, alyttle@wais.org.au

Its an interesting question but I have never read any such research

regarding specific sports. I imagine it would be fraught with difficulties.

There is a lot of research regarding force and power out put of hip and knee

using dynamometers http://www.springerlink.com/index/U40Q84X505982207.pdf

is a link to one for instance. But to find more just search using key words

knee hip power force dynamometer.

Using force plate and 3D video would be another way of characterising max

grf force v's limb position during a certain action of interest.

Max force would = max acceleration and therefore max power perhaps.

Just my thoughts but I think it would first be useful to define what is

meant by explosive power.

Power = rate of work 'explosive' is redundant since this implies a massive

increase in work rate ie power.

Perhaps you could be looking for an explosive increase in force. Force =

mass x acceleration since it is unlikely the mass of the athlete will change

perhaps you are looking for rapid acceleration of the body mass.

For example it is usual in biomechanics of gait to measure power at the

joint of interest and is defined as a scalar product of ang velocity x

moments. This sounds useful but only really gives comparative data. This is

because even if the muscle is producing a lot of force it is not necessarily

causing a joint rotation ie isometric contraction. This type of muscle force

may be very useful in a rugby scrum but not so useful in a dive from the

pool side.

Do you want the power to move a small mass over a long distance or ar large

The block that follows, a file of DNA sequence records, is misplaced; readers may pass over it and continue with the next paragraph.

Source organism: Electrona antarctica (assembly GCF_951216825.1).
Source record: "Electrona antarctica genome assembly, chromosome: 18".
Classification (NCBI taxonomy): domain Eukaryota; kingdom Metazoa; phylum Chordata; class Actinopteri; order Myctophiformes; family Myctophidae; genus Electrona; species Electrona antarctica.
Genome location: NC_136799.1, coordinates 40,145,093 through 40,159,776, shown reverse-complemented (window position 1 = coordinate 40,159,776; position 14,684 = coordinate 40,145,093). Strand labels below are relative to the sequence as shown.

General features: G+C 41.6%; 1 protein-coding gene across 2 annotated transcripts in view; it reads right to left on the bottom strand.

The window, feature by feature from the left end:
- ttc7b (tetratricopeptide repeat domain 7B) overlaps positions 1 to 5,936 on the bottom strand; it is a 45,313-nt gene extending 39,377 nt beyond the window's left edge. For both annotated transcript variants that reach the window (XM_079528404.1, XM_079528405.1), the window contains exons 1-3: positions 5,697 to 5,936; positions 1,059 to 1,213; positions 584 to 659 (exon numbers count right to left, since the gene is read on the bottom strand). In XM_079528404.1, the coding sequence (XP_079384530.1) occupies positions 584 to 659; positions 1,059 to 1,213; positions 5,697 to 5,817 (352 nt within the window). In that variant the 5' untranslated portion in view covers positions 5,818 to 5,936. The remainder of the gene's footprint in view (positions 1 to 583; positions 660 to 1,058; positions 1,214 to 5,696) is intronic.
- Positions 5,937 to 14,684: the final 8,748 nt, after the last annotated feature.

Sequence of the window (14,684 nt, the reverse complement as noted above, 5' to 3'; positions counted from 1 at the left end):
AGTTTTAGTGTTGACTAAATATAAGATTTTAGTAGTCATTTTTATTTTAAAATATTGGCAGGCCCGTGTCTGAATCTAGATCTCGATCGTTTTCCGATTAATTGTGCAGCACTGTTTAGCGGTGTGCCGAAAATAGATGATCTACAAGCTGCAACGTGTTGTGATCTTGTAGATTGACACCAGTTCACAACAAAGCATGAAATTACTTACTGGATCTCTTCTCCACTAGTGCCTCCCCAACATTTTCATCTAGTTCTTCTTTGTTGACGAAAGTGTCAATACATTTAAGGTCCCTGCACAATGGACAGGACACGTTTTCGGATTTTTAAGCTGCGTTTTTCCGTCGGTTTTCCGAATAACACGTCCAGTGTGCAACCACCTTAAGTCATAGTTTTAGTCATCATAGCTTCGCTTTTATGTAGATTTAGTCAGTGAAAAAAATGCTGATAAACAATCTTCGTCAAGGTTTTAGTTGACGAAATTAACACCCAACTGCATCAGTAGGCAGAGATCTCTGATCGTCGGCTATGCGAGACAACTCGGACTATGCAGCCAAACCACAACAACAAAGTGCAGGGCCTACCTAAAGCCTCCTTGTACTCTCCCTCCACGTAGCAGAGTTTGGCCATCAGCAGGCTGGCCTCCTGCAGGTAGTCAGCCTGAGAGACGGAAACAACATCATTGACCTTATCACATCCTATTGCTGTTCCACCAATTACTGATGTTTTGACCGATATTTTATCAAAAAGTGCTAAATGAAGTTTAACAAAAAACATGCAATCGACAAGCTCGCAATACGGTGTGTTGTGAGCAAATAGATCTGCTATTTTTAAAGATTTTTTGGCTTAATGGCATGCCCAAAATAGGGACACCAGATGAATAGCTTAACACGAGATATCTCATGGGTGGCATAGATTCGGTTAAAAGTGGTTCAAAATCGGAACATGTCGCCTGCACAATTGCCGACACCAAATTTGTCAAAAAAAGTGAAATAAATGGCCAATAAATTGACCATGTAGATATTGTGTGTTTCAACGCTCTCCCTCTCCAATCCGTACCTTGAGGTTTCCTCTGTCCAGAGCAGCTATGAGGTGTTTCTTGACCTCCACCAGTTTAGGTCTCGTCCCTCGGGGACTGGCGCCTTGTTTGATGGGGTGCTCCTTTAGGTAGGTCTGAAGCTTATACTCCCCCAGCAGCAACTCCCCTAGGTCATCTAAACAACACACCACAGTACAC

mass over a short distance in a given time.

Perhaps you could ask what ankle, knee and hip joint angles produces the

highest acceleration of the body mass.

So therefore you could reach the required terminal velocity in the shortest

time. These angles may be dependent on the direction of the force required.

For instance pressing a weight above the head would require max vertical

force but a American football player would require max force in the

horizontal plane to stop a running forward player.

There is data about the relation of muscle length v's muscle force however

this has many variables such as concentic v's eccentric contraction. If one

could define the optimum force / length out put of a certain muscle of

interest then it may be possible to equate that to a joint angle, however

one would first have to define the firing times and magnitude of that muscle

or group of muscles and this is a very grey area.

In jumping/ bouncing activities the force is often generated by elastic

energy of large tendons eg achilles tendon.

Power lifters though increase force and power by increasing the efficiency

and size of the muscle, olympic lifters use a combination of both.

Cheers Dave Smith

----- Original Message -----

From: "Andrew Lyttle"

To:

Sent: Wednesday, October 04, 2006 7:59 AM

Subject: [BIOMCH-L] Optimum hip and knee joint angles for generating power

Hi All,

I am interested in the results of any research into the optimum knee and

hip joint angles for generating explosive power from a static position

(or combinations of hip and knee joint angles if this has been

investigated). I am also interested in approximate percentage decrement

as you deviate from these angles (eg. is there say a 20% decrement in

rate of force development with a 30 degree change in knee joint

angle???). This has particular relevance to numerous sporting

situations such as the dive start position in swimming and the rugby

scrummaging set position. Any information would be appreciated and a

summary of replies will be sent out.

Regards, Andrew

Andrew Lyttle

Sports Biomechanist

Western Australian Institute of Sport

, alyttle@wais.org.au